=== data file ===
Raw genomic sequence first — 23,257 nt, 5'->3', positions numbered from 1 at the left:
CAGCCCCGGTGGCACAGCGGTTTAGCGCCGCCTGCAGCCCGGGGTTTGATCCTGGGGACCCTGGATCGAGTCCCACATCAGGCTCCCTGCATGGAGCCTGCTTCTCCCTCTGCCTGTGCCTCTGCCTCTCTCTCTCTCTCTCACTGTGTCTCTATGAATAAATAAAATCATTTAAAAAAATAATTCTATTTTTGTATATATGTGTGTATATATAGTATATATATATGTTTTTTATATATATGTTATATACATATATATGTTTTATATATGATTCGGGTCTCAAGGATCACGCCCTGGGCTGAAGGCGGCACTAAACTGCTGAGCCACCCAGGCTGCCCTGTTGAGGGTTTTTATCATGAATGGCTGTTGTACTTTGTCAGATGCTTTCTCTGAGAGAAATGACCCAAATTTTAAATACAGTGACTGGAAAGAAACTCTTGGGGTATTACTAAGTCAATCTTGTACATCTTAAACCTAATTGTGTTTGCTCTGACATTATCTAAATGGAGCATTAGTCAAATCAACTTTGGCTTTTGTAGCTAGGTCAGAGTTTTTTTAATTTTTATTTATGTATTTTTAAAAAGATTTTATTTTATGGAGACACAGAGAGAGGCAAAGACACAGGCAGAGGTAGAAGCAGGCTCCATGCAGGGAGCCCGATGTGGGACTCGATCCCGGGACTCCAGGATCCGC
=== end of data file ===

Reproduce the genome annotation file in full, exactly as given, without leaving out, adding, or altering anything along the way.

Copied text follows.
Raw genomic sequence first — 23,257 nt, 5'->3', positions numbered from 1 at the left:
CAGCCCCGGTGGCACAGCGGTTTAGCGCCGCCTGCAGCCCGGGGTTTGATCCTGGGGACCCTGGATCGAGTCCCACATCAGGCTCCCTGCATGGAGCCTGCTTCTCCCTCTGCCTGTGCCTCTGCCTCTCTCTCTCTCTCTCACTGTGTCTCTATGAATAAATAAAATCATTTAAAAAAATAATTCTATTTTTGTATATATGTGTGTATATATAGTATATATATATGTTTTTTATATATATGTTATATACATATATATGTTTTATATATGATTCGGGTCTCAAGGATCACGCCCTGGGCTGAAGGCGGCACTAAACTGCTGAGCCACCCAGGCTGCCCTGTTGAGGGTTTTTATCATGAATGGCTGTTGTACTTTGTCAGATGCTTTCTCTGAGAGAAATGACCCAAATTTTAAATACAGTGACTGGAAAGAAACTCTTGGGGTATTACTAAGTCAATCTTGTACATCTTAAACCTAATTGTGTTTGCTCTGACATTATCTAAATGGAGCATTAGTCAAATCAACTTTGGCTTTTGTAGCTAGGTCAGAGTTTTTTTAATTTTTATTTATGTATTTTTAAAAAGATTTTATTTTATGGAGACACAGAGAGAGGCAAAGACACAGGCAGAGGTAGAAGCAGGCTCCATGCAGGGAGCCCGATGTGGGACTCGATCCCGGGACTCCAGGATCCGC